That’s how the Washington Post’s Jerry Brewer, detailing March Madness’ locus in this pandemic, described our sports atmosphere these days.

College games are played with a limited number of distanced fans, or no fans at all. No pregame or postgame fun. No pep bands. No atmosphere.


That’s not a word, however, you’ll hear around New Hampshire lottery offices these days. Officials say they expect the NCAA men’s basketball tournament to be their biggest sports betting event of the year. It’s bigger than the Super Bowl because it’s three weeks of games, not just one game of three hours. And it’s easy to do: Just download an app and you can take Oral Roberts to upset Ohio State — without ever having seen Oral Roberts preach.

The American Gaming Association reported $8.5 billion was wagered nationally the last time we had a March Madness, in 2019. That’s a lot of backdoor covers and bad beats.

None of it, however, was wagered in New Hampshire in 2019 because gambling wasn’t legal for another nine months. It will be interesting this time around to see what our contribution will be to the pot.

Again, consider $8.5 billion. It’s a number, I’d be willing to bet, that was on the minds of lottery officials here when legal sports gambling was launched.

A few other thoughts and tidbits ...

• No Duke or Kentucky in the tournament was weird. But seeing UCLA playing Michigan State in a play-in game was even weirder.

• Merrimack’s Tim Schaller is skating with Scranton/Wilkes-Barre Penguins of the AHL these days. He’s finding his way to the scoresheet, too: two goals against Lehigh Valley on March 8, six points through 11 games. He’s teammates with Dartmouth College product Drew O’Connor.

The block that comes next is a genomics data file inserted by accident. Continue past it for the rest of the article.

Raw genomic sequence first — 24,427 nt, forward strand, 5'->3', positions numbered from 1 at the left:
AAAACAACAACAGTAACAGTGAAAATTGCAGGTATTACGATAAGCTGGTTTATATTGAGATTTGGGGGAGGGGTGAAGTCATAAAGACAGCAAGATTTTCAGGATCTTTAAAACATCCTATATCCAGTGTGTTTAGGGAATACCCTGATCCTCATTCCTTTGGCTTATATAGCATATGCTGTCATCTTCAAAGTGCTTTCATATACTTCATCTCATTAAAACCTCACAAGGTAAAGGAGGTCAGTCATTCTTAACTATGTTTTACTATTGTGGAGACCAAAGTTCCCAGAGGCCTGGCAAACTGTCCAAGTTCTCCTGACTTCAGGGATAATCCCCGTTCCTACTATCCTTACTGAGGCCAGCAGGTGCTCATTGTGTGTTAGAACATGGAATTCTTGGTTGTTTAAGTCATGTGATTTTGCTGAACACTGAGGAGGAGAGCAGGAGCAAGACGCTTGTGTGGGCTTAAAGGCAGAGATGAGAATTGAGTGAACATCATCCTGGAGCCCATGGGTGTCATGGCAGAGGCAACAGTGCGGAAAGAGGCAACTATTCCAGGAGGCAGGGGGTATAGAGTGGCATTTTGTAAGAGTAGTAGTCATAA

Angus Crookshank won’t be on the Mount Rushmore of UNH hockey greats, but he was spectacular while he was here. His speed, puckhandling and shooting skills made for some special moments, unmatched by anyone on the team and most everyone in Hockey East. We’ll miss him. He’ll make a great Senator. No doubt he’ll shine in the AHL and maybe even the NHL before the season ends.

• The Albany Times Union Center, which scooped up the NCAA hockey Northeast Regional when UNH/SNHU Arena withdrew, will allow about 1,500 fans. The selection show, by the way, is tonight. Because the selection process comes with a heavy dose of subjectivity this year, aside from the auto bids, your guess for the rest of the 16-team field is as good as anyone’s.

• So who is on the Mount Rushmore of UNH hockey greats? Suppose you’d have to start with Ralph Cox, but the list to consider is long: Gordie Clark, Jason Krog, a few goalies along the way ... I’d love to hear your opinions!

• When the Pelham High boys basketball team fell to Lebanon in the Division II state final, the players had a friend in 4-year-old Elsa, a golden retriever therapy dog. Elsa travels with Erin Tufts, the certified athletic trainer for Pelham athletics, to high school sports events and goes to athletes when they need a little comforting. Our photographer, Allegra Boverman, captured an emotional moment shortly after the game ended. (See above photos).

• NHIAA baseball is scheduled to open Monday, April 12, with Goffstown at Manchester Memorial among the many games.

• Today’s sports section would have been dominated by Saturday afternoon games played by the UNH football team and the Boston Bruins. Things change quickly, don’t they?

• Golf, the pandemic-proof sport (at least in New Hampshire), is just around the corner. Actually, it’s here, if you’ve booked a tee time at Green Meadow in Hudson.

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